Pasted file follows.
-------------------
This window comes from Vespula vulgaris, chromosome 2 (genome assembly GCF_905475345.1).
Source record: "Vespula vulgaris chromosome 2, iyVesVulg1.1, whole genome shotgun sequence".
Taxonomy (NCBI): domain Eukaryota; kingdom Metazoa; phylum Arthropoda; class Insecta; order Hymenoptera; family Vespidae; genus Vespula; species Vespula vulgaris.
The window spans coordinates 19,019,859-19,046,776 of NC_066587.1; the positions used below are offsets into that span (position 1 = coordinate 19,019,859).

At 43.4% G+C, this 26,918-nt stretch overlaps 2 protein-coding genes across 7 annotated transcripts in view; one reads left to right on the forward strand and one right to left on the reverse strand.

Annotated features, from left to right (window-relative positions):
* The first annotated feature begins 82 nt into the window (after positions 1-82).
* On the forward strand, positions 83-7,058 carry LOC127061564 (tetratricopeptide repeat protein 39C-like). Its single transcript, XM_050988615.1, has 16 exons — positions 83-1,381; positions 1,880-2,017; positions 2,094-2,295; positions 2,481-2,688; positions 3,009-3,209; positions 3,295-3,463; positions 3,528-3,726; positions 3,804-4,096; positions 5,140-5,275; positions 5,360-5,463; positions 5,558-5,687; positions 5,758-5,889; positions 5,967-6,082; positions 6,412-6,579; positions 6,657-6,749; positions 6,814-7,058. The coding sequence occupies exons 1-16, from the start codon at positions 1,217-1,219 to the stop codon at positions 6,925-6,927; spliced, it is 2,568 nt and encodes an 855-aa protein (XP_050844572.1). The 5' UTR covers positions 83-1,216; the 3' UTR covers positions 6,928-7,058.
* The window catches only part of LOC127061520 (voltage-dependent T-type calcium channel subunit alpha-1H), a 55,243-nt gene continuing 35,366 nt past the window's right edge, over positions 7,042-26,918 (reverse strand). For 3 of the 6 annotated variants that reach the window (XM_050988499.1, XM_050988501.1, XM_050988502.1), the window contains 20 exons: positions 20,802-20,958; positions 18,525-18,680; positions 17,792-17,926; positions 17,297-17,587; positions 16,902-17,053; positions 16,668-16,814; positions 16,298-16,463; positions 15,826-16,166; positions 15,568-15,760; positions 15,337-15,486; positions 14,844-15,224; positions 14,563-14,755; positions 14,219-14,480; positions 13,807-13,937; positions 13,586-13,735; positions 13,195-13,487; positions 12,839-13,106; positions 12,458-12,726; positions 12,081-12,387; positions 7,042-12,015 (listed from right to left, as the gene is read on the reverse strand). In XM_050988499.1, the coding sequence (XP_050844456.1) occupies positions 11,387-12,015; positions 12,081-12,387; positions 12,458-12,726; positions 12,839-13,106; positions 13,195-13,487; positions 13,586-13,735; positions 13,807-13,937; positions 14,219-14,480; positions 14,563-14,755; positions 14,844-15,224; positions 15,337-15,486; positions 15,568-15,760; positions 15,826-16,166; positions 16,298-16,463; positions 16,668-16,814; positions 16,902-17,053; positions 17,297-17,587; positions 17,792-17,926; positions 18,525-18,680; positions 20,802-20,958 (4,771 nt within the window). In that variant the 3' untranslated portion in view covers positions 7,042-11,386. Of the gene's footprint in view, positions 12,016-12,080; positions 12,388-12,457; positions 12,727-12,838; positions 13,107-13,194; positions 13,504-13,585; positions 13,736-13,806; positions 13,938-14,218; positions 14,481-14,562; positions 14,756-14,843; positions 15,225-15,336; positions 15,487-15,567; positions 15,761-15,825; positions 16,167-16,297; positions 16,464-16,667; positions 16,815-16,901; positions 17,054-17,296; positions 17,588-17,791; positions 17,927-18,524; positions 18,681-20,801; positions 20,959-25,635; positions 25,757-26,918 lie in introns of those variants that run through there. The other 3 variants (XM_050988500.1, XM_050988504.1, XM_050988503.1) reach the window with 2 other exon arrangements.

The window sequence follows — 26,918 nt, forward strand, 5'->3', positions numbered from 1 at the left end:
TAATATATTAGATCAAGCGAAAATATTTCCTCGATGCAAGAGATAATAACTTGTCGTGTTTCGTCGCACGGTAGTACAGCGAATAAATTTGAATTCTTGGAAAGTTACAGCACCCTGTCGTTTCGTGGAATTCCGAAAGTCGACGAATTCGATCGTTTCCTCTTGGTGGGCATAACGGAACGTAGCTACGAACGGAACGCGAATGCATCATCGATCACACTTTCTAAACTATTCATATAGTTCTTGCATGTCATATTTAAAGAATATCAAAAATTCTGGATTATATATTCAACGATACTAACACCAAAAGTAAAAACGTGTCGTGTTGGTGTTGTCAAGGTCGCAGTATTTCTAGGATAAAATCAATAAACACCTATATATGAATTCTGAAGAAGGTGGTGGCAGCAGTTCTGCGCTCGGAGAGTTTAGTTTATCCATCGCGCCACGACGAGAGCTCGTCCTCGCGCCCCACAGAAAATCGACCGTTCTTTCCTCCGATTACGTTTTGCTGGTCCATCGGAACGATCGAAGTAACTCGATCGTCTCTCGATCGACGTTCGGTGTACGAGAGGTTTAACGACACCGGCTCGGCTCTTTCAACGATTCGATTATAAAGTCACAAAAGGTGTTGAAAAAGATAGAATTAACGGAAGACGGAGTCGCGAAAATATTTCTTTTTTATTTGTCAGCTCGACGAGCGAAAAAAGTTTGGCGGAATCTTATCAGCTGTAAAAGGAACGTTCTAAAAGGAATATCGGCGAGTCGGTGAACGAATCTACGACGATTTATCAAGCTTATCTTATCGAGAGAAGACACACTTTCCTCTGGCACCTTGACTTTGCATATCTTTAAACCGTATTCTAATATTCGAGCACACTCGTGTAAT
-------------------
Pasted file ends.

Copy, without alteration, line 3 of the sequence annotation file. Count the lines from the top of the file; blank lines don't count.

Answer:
Taxonomy (NCBI): domain Eukaryota; kingdom Metazoa; phylum Arthropoda; class Insecta; order Hymenoptera; family Vespidae; genus Vespula; species Vespula vulgaris.